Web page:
Table 2 shows the comparison of energy and performance results achieved for s-DVFS and policies PM-(1-3) across 18 SPEC benchmarks. The "frequency" column indicates the frequency (in GHz) at which the processor is set for s-DVFS policy. The %delay indicates the percentage by which the benchmark’s execution time increases because of s-DVFS when compared against policies PM-(1-3). The %energy savings (%EsavingsPM−i) column indicates the system level energy savings achieved by the s-DVFS policy compared to the PM-(1-3) based on equation 2. Positive savings indicate that s-DVFS at the given frequency is more energy efficient than the corresponding PM policy and vice versa.
SPEC 2000 INT
Workload freq %delay %EsavingsPM−i PM-1 PM-2 PM-3 mcf 1.9 29% 5.2% 0.7% -0.5% 1.4 63% 8.1% 0.1% -2.1% 0.8 163% 8.1% -6.3% -10.7% bzip2 1.9 37.1% 4.7% -0.6% -2.0% 1.4 85.7% 7.4% -2.4% -5.2% 0.8 222.9% 7.8% -9.0% -14.2% eon 1.9 33.3% 4.0% -0.9% -2.3% 1.4 81.0% 6.6% -3.1% -5.8% 0.8 219.0% 7.1% -9.9% -15.1% crafty 1.9 37.6% 4.7% -0.6% -2.1% 1.4 85.5% 7.5% -2.3% -5.1% 0.8 222.4% 7.9% -8.9% -14.1% gcc 1.9 34.7% 4.3% -0.7% -2.0% 1.4 81.3% 7.4% -2.0% -4.6% 0.8 214.2% 7.9% -8.6% -13.7% gzip 1.9 36.6% 6.4% 1.3% -0.1% 1.4 85.2% 8.4% -1.2% -4.0% 0.8 224.7% 7.9% -8.9% -14.1% parser 1.9 35.8% 4.4% -0.9% -2.3% 1.4 82.1% 7.0% -2.7% -5.5% 0.8 214.8% 8.0% -8.6% -13.8% twolf 1.9 35.1% 4.5% -0.8% -2.2% 1.4 80.5% 6.8% -2.8% -5.6% 0.8 211.4% 7.1% -9.6% -14.8% vortex 1.9 34.2% 6.8% 2.0% 0.05% 1.4 80.5% 7.5% -1.8% -4.5% 0.8 205.3% 8.2% -7.9% -12.9% vpr 1.9 35.5% 2.7% -2.7% -4.1% 1.4 82.1% 7.1% -2.5% -5.3% 0.8 216.4% 7.6% -9.2% -14.4%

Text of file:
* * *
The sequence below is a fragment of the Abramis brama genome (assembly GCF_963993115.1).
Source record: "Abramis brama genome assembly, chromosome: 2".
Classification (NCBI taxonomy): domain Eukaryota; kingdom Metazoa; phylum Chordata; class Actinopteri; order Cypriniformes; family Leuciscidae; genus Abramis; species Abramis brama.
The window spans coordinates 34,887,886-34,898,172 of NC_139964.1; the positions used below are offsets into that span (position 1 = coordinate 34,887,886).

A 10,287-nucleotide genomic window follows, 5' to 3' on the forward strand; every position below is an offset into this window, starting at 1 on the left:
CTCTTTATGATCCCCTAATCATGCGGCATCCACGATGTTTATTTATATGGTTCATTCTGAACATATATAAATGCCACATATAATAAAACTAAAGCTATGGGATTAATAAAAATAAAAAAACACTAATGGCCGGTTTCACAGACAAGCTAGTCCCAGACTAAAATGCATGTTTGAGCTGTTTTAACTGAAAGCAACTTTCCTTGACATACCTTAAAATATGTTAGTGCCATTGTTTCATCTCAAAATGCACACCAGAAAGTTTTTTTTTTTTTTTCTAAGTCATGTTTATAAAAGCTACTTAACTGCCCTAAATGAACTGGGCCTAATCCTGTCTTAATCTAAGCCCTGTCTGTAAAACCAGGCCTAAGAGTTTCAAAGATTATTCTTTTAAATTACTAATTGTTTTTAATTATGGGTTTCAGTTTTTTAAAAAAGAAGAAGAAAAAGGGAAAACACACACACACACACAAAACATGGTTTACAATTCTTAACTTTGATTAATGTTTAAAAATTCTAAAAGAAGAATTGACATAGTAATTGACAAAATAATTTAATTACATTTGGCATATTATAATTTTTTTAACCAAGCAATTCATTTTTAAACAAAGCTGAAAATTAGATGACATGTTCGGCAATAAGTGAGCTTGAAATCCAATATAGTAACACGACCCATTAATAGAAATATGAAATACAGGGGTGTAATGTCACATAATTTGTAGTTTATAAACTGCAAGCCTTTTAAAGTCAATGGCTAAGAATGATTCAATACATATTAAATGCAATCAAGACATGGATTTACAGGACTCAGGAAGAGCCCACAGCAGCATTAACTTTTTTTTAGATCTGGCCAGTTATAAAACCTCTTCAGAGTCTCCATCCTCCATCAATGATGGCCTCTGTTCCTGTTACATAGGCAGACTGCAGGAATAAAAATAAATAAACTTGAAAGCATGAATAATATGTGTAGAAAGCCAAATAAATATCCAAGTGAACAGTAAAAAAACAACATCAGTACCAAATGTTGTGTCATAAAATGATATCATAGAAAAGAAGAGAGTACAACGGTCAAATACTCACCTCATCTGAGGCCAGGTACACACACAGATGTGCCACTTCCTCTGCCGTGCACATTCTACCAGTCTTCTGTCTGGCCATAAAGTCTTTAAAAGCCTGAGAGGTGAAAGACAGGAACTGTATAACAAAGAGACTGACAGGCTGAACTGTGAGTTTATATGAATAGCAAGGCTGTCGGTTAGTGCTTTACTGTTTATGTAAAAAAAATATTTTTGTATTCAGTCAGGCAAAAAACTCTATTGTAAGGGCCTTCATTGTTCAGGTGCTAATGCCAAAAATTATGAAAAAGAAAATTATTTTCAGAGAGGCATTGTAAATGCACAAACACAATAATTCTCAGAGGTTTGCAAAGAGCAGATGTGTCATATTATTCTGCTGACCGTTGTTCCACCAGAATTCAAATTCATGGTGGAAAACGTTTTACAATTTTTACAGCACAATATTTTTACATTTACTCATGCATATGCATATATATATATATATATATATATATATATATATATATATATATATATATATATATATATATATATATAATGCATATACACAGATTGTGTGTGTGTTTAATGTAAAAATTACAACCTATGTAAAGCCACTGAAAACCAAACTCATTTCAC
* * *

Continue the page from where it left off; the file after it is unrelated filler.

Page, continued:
SPEC 2000 FP
Workload freq %delay %EsavingsPM−i PM-1 PM-2 PM-3 sixtrack 1.9 37.3% 5.0% -0.5% -2.0% 1.4 86.2% 6.0% -4.3% -7.2% 0.8 226.4% 6.8% -10.7% -16.1% mesa 1.9 36.5% 2.9% -2.5% -4.0% 1.4 84.8% 5.8% -4.2% -7.0% 0.8 223.8% 7.2% -9.9% -15.2% lucas 1.9 29% 4.3% 0.2% -0.9% 1.4 63.2% 6.7% -1.0% -3.1% 0.8 169.4% 6.1% -8.5% -12.9% swim 1.9 31.8% 3.3% -1.2% -2.4% 1.4 75.2% 3.9% -5.0% -7.4% 0.8 198.4% 4.2% -11.9% -16.8% art 1.9 32.4% 5.9% 1.2% -0.01% 1.4 76.1% 7.3% -1.7% -4.2% 0.8 202.4% 8.0% -8.0% -12.9% mgrid 1.9 31.1% 2.9% -1.6% -2.8% 1.4 79.2% 4.1% -5.3% -7.9% 0.8 208.5% 4.3% -12.3% -17.4% ammp 1.9 35.6% 5.0% -0.2% -1.7% 1.4 83.3% 6.6% -3.3% -6.1% 0.8 218.8% 2.0% -16.0% -21.6% applu 1.9 32.5% 2.7% -2.1% -3.4% 1.4 73.9% 4.7% -4.4% -6.9% 0.8 193.9% 5.7% -10.3% -15.2%
We can observe from Table 2 that across all the benchmarks the performance delay because of s-DVFS is large. For 10 benchmarks (bzip2, eon, gcc, crafty, gzip, parser, vpr, sixtrack, mesa, ammp) the performance delay is within 5% of the worst case (refer to Figure 2) due to their high CPU intensiveness. For 6 benchmarks (vortex, art, mgrid, twolf, swim, applu), it is within 15% of the worst case, which means they comprise of some phases of execution, which are memory bound. Only for mcf and lucas it is more than 15%. Thus, in terms of performance all the benchmarks except mcf and lucas take a severe hit because of DVFS. The primary reason for the high delay is the sophisticated memory subsystem of the CPU we use (refer to section 3).